Operation Alpha

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Operation Alpha was the US inspired plan, in late 1944, to protect the capital of Yunnan province, Kunming, against a further Japanese offensive.[1]

At this time, the Japanese were successfully executing their own operation, Ichigo, to secure overland routes to Vietnam.

The Allied strategy in China was to support Chinese resistance and maintain them in the war, thus adding pressure on Japanese resources. Resistance to Japanese occupation, however, had been reduced by the hostility between Nationalist and Communist Chinese. Often, the priority for the Nationalists was to maintain or improve their position vis-a-vis the Communists. American advisors urged the factions to unite against the common foe, but their influence was undermined by the Allied inability to provide supplies to the promised level.

Alpha sought to reinforce Chinese units in southeastern China with two Chinese divisions from Burma and the Chinese 53rd Army, already in Yunnan, all retrained and re-equipped for specific campaigns under American direction; the Chinese Generalissimo, Chiang Kai-shek neither accepted nor rejected the plan. The commander of the US China theatre, Major General Albert C. Wedemeyer nevertheless shifted available supplies (delivered via the airlift from Burma and India, called the "Hump") to forces intended for Alpha. At the same time, Wedermeyer merged advisory and training staffs into a single unit, the Chinese Training and Combat Command, under Brigadier General Frank Dorn.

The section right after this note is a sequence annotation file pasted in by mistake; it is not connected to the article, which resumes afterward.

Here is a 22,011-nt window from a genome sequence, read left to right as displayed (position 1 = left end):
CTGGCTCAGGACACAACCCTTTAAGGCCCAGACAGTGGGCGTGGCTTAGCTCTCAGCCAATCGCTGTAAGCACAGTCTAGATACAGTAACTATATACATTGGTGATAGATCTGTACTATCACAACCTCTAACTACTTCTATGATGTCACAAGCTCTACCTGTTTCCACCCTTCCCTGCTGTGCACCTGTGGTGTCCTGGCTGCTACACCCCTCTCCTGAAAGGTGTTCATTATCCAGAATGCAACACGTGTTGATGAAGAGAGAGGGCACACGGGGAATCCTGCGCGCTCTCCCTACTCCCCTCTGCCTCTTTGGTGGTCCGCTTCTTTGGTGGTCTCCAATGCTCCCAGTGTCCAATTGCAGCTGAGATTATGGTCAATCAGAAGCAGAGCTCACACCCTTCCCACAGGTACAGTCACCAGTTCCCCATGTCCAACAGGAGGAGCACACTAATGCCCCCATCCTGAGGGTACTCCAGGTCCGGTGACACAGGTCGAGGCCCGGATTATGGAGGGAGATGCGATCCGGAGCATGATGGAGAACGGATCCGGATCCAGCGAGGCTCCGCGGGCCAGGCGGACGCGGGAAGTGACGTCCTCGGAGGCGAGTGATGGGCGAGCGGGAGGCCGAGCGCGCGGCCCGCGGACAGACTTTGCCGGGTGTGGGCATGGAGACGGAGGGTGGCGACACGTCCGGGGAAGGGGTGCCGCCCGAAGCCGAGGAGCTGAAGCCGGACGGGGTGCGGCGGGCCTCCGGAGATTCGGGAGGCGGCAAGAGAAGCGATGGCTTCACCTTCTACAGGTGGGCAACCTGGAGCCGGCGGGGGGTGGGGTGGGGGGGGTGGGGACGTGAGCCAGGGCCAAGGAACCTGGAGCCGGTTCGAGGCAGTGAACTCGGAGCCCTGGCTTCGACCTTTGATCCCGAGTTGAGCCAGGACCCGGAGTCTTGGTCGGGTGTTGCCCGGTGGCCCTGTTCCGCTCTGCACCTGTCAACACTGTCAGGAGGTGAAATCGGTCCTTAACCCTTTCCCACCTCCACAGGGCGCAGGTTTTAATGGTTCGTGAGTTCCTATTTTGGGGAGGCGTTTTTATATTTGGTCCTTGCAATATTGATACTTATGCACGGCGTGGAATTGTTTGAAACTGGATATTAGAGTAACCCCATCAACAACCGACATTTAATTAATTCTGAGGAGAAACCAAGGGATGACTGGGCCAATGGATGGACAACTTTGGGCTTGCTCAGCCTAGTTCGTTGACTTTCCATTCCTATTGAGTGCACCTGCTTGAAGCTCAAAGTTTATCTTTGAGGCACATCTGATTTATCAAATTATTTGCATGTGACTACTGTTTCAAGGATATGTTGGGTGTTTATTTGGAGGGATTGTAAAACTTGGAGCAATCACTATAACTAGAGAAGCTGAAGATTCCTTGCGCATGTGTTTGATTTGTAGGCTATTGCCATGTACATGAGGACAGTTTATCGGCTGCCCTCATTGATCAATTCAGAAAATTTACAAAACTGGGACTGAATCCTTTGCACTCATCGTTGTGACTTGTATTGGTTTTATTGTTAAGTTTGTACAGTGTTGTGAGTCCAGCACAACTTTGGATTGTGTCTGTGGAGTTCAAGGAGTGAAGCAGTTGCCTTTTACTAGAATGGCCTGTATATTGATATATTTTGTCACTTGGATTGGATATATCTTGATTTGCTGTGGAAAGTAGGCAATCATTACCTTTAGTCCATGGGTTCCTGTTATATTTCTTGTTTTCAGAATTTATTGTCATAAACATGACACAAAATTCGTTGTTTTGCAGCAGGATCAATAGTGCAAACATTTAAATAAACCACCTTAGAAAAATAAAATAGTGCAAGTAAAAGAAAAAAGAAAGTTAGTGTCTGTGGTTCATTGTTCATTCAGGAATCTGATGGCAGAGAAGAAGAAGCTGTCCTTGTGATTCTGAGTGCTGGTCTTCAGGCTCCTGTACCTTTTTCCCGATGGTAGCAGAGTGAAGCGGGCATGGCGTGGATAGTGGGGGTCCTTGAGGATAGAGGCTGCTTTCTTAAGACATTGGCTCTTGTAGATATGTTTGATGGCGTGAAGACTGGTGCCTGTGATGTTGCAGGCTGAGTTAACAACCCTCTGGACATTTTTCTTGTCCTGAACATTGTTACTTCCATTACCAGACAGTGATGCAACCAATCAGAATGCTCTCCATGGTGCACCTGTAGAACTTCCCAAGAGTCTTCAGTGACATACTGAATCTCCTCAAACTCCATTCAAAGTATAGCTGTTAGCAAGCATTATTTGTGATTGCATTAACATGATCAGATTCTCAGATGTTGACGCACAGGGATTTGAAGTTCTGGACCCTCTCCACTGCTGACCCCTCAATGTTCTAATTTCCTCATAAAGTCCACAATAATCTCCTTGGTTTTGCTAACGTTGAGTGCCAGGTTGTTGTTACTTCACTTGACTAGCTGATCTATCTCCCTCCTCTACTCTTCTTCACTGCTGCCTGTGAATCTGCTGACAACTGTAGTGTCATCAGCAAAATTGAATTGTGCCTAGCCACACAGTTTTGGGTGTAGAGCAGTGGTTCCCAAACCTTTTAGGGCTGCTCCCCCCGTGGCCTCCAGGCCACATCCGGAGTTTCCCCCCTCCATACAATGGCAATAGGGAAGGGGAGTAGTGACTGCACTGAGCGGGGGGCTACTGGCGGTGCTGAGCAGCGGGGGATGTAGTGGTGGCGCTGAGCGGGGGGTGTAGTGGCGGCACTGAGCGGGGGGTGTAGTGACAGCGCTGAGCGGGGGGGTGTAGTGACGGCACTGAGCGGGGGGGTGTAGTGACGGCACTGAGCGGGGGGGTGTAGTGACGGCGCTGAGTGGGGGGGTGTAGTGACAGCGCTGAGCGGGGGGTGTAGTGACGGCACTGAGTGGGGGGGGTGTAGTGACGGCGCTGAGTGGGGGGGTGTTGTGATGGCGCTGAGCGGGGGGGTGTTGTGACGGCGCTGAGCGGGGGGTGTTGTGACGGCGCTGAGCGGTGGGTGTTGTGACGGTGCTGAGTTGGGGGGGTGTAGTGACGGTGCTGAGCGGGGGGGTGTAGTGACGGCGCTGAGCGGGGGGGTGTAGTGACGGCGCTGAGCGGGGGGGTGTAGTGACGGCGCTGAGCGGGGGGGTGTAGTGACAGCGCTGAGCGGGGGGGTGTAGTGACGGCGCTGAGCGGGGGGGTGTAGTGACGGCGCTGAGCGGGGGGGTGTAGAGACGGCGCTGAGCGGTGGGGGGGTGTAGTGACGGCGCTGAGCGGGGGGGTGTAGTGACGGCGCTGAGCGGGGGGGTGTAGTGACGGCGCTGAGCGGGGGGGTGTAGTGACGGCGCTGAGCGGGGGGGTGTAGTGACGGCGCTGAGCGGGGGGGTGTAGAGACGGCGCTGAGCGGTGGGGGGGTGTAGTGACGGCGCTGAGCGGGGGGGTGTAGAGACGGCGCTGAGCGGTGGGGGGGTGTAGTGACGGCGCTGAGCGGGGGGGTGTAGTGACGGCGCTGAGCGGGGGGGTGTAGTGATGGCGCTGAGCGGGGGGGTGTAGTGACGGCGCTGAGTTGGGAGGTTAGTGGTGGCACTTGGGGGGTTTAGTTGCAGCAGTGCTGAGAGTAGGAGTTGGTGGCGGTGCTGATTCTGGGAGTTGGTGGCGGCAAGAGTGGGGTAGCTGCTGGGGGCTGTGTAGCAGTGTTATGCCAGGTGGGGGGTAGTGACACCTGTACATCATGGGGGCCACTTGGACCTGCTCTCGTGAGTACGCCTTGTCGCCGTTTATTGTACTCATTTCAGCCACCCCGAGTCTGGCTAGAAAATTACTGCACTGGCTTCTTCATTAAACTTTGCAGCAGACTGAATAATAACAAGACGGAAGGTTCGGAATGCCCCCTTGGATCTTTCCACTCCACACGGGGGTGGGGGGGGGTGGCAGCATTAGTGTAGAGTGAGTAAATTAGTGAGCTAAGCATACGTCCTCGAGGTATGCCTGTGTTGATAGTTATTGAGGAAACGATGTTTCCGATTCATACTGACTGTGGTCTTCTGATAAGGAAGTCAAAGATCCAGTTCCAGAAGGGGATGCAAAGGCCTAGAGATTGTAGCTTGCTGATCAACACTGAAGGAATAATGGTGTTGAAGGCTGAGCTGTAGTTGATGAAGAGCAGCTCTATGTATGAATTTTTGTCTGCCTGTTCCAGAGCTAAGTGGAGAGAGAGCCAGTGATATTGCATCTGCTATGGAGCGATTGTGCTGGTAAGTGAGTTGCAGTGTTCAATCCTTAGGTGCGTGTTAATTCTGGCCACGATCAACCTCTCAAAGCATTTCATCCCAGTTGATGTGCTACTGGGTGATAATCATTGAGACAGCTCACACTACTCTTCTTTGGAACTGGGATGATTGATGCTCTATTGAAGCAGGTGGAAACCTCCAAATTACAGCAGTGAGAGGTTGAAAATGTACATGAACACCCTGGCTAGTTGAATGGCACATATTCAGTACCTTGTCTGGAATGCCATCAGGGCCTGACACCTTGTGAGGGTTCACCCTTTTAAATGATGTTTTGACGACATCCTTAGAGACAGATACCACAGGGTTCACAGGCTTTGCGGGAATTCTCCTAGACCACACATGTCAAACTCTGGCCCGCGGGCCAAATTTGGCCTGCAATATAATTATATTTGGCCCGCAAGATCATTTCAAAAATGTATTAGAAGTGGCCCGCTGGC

Allied offensives in Burma and China in 1944 had been aimed at lifting the Japanese land blockade and reopening the road supply route from Burma: the first road convoy reached Kunming on 4 February 1945; the easing of the supply problem allowed Wedermeyer to push ahead with building the "Alpha Force" into a proposed 36 division Chinese army by September 1945.

The Japanese had their own plans and attacked on 8 April towards the US air base at Chihchiang. At first, they forced back the Chinese forces but, reinforced by "new" units from the "Alpha Force", the Chinese halted the Japanese by early May. By June they had driven the Japanese back to their start line.

The Chihchiang attack was the last Japanese offensive in China. Thereafter they began to withdraw troops to defend the Japanese homeland (Operation Ketsu-go) and consolidate along the coast; the Chinese moved to the offensive.

References[edit]

  1. ^ Sherry, Mark D. China Defensive; Volume 72, Issue 38 of CMH pub The U.S. Army campaigns of World War II. Government Printing Office. p. 21.